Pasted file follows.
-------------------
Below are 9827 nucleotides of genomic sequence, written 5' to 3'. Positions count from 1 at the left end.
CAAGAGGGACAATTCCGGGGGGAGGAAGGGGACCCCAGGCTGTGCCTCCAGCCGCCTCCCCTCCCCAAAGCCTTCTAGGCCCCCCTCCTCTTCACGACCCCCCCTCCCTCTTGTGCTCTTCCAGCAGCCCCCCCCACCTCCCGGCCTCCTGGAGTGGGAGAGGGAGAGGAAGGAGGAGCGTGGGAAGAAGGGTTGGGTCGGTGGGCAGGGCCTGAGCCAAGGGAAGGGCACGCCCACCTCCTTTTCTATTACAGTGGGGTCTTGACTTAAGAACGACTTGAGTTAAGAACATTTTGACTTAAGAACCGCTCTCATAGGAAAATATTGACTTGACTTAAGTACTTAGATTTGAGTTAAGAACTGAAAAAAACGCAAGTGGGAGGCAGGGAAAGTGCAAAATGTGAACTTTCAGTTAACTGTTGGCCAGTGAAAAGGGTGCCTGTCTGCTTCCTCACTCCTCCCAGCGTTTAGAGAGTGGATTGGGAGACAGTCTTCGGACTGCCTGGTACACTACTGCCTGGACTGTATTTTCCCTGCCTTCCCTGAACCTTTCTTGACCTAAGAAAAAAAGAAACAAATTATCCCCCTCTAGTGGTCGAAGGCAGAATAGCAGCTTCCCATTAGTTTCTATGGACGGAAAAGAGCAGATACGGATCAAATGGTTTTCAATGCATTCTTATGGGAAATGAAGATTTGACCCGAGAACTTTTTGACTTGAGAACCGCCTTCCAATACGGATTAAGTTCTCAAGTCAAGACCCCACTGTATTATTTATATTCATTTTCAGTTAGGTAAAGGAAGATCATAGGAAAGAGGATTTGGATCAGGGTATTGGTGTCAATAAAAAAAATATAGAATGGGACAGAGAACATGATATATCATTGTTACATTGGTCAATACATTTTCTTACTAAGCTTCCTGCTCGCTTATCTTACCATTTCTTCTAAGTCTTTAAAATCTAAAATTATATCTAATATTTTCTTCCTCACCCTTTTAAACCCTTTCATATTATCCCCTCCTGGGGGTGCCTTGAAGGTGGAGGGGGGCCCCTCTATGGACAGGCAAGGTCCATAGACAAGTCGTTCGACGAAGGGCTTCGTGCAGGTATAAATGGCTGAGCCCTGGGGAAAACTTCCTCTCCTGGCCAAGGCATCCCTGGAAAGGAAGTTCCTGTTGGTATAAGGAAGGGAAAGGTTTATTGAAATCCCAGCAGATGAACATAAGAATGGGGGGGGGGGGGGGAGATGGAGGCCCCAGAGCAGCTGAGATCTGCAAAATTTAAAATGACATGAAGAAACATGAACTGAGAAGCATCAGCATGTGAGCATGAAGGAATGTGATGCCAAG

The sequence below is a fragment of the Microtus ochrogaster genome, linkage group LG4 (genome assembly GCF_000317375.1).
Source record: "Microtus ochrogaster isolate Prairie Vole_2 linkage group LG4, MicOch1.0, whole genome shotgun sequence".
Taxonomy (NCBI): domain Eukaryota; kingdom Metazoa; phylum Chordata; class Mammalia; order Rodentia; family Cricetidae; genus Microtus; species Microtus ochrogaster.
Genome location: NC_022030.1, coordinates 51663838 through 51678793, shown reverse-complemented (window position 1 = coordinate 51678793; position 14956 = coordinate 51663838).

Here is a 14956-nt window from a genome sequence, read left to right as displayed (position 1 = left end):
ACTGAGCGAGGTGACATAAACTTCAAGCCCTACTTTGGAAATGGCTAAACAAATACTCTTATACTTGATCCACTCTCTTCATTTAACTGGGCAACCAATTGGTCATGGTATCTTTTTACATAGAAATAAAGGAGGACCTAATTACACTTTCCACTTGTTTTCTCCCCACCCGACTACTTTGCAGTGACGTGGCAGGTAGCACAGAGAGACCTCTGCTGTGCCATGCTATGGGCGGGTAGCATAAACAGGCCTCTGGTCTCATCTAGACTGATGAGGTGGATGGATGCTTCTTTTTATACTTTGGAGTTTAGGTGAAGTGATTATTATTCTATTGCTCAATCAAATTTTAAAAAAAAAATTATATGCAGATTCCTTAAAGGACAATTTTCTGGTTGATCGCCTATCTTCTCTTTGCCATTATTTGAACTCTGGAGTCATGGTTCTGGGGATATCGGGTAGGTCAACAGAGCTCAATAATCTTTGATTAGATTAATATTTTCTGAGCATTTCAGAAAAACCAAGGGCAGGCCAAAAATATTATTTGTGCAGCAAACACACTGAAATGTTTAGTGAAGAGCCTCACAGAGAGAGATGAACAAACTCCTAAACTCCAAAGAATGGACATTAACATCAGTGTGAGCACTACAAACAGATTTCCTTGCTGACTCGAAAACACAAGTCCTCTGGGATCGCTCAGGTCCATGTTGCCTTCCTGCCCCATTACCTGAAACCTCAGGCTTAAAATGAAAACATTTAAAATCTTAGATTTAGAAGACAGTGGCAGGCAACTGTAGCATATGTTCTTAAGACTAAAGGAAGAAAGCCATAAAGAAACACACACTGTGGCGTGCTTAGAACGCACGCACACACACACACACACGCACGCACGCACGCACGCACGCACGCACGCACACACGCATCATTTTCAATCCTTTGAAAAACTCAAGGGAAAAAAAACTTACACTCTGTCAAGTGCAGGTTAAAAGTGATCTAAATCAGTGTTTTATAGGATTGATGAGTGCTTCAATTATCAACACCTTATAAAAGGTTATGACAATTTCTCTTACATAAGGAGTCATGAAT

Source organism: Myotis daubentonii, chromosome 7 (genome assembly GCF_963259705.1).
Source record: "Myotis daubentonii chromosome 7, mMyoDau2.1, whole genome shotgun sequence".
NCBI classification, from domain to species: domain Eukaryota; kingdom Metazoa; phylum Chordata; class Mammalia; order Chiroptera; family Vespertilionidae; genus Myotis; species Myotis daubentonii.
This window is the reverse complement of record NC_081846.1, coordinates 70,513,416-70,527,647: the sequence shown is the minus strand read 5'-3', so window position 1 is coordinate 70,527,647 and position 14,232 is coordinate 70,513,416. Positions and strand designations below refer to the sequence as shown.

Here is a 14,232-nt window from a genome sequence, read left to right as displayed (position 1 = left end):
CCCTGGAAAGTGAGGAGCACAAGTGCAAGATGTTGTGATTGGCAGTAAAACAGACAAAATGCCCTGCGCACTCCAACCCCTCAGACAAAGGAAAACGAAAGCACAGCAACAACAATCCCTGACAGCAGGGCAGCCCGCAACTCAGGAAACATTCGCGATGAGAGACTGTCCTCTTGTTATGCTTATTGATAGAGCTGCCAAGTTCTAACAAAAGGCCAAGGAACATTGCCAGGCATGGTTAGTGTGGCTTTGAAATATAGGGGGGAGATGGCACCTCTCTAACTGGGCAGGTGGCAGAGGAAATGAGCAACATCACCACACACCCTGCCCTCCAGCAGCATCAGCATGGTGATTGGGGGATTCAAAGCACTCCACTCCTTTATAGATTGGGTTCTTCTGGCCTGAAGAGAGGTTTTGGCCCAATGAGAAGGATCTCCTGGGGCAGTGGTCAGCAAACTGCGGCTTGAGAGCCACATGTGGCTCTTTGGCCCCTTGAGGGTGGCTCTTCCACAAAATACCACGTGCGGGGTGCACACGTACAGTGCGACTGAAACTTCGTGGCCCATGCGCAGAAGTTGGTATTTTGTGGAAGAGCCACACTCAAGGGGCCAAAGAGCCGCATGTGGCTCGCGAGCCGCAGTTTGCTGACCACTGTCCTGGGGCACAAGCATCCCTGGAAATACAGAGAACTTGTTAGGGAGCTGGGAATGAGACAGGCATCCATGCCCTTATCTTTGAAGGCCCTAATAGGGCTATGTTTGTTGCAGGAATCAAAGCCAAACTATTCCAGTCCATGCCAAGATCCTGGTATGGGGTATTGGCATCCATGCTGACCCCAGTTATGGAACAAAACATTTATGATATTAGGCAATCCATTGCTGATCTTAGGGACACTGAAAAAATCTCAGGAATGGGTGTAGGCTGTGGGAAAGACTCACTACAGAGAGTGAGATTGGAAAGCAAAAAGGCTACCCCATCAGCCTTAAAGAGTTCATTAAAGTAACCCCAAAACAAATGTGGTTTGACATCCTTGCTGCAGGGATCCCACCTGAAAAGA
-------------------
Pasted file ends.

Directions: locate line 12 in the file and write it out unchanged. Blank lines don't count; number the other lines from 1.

This window is the reverse complement of record NC_081846.1, coordinates 70,513,416-70,527,647: the sequence shown is the minus strand read 5'-3', so window position 1 is coordinate 70,527,647 and position 14,232 is coordinate 70,513,416. Positions and strand designations below refer to the sequence as shown.